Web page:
Name: Joshua Isak
High School: The Bronx High School of Science
Description of project worked on: Identifying novel immunoreactive proteins of Babesia microti
Mentor and years in program: I participated in the program during the summer of 2016 in the lab of Cheryl Lobo, PhD
Skills obtained: A significant portion of my time in the lab involved the planning and execution of experiments. Through my training I learned how to pipette, make gels, and use a variety of different machines and systems to run experiments and gather data. These included autoclaving, running gel electrophoresis, PCR, denaturing proteins, operating centrifuges, and washing blood. Through the implementation of these skills I learned how to plan a day of experiments ahead of time and manage a significant amount of work in a relatively short amount of time.
Future professional aspirations: Biomedical research, astrophysics
What influenced your interest in research?
My interest in research was fueled by the desire to apply what I had learned in the classroom. Passing a test on cell biology is not as satisfying as conducting an experiment and analyzing data. I feel that the ability to apply myself directly to the subject I am interested in has allowed me to learn much more than a classroom setting would ever allow me to.
How did you hear about the program?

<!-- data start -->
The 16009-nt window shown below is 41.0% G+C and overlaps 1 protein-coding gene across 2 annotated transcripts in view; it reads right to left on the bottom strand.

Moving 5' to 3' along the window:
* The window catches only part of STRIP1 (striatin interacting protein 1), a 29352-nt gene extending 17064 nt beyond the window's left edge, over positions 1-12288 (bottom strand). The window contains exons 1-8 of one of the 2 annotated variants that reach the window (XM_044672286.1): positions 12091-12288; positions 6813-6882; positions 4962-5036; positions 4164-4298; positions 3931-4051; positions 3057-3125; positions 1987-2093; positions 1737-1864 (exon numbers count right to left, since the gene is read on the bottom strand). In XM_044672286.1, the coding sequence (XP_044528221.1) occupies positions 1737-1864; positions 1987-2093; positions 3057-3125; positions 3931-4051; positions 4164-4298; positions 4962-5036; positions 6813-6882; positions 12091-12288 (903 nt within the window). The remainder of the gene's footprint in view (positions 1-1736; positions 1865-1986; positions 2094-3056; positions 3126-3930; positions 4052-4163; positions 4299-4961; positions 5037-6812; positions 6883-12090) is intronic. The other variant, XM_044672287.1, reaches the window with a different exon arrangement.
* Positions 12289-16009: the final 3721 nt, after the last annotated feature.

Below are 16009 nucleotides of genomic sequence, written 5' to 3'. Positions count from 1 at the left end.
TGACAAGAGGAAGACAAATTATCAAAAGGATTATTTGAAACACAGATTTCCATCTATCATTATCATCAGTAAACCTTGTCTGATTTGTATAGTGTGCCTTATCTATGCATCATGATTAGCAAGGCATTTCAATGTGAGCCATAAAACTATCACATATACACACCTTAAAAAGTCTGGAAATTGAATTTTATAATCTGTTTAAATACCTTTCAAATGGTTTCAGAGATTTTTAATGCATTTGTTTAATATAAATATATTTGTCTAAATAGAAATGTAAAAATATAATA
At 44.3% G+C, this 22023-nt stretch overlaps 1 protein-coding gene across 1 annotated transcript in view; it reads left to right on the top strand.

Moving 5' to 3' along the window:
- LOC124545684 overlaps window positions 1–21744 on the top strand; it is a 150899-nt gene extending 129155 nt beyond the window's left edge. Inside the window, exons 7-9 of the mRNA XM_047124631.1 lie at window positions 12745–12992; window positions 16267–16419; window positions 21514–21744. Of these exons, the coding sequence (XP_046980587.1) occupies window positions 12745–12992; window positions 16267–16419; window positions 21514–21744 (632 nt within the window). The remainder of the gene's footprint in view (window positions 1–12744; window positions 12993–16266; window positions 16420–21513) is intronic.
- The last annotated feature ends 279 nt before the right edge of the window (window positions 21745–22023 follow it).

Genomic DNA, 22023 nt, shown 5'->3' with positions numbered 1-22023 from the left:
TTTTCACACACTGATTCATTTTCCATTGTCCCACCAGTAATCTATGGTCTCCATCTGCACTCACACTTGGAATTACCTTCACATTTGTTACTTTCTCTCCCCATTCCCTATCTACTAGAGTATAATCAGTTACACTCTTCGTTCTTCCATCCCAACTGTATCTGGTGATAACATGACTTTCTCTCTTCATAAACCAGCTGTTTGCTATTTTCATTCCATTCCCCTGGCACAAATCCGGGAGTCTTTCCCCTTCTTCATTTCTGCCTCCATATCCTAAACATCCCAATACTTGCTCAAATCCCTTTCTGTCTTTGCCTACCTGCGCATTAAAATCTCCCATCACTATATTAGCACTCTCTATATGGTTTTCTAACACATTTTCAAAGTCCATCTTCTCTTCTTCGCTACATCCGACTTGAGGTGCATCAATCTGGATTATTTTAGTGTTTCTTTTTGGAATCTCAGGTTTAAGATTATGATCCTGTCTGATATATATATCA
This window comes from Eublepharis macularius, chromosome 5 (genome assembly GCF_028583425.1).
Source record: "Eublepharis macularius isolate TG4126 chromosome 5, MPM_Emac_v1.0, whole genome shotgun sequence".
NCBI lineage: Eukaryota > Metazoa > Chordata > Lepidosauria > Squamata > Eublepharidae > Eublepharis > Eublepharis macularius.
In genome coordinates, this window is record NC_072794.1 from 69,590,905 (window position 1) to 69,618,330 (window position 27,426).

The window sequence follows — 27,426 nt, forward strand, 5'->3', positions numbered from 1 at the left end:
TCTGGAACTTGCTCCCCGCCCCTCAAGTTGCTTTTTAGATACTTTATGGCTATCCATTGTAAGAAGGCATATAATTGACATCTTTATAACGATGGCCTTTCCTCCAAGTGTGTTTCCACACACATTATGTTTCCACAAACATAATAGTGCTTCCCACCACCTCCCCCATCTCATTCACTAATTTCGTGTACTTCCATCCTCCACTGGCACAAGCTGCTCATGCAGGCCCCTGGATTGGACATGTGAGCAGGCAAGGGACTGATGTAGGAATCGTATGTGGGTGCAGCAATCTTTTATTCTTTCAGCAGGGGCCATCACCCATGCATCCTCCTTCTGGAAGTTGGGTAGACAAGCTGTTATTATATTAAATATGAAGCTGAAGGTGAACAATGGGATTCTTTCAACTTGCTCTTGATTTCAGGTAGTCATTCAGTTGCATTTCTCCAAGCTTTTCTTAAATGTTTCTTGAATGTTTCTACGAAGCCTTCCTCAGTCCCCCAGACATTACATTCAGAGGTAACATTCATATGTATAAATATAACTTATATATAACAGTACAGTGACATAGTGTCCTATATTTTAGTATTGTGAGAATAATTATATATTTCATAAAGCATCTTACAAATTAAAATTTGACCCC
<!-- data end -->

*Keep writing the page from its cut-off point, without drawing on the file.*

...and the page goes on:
I found the program online while searching for lab opportunities for high school students in the summer.
How did you know you were ready to take the next step and work in the lab? Did you have any reservations?
I was naturally very doubtful about my ability to perform in a lab setting, having gone no further than high school chemistry and biology curriculum. Taking the next step and looking for an opportunity to work a lab environment, was something I decided to act on after realizing how much I enjoyed the experiments in my high school classes. Encouraged by my teachers and parents, I decided to pursue YSF program to finally follow my aspirations.
What do you think is the biggest misconception about programs like this?
I believe it has to do with the students’ fear of prerequisite prior knowledge of working in the lab or perceived demanding learning curve. The majority of programs offering opportunities to students seem to seek experienced individuals already skilled in a lab protocols. This can seem intimidating and off-putting to high school students who are looking to get their feet wet and gain real experience of working in the lab.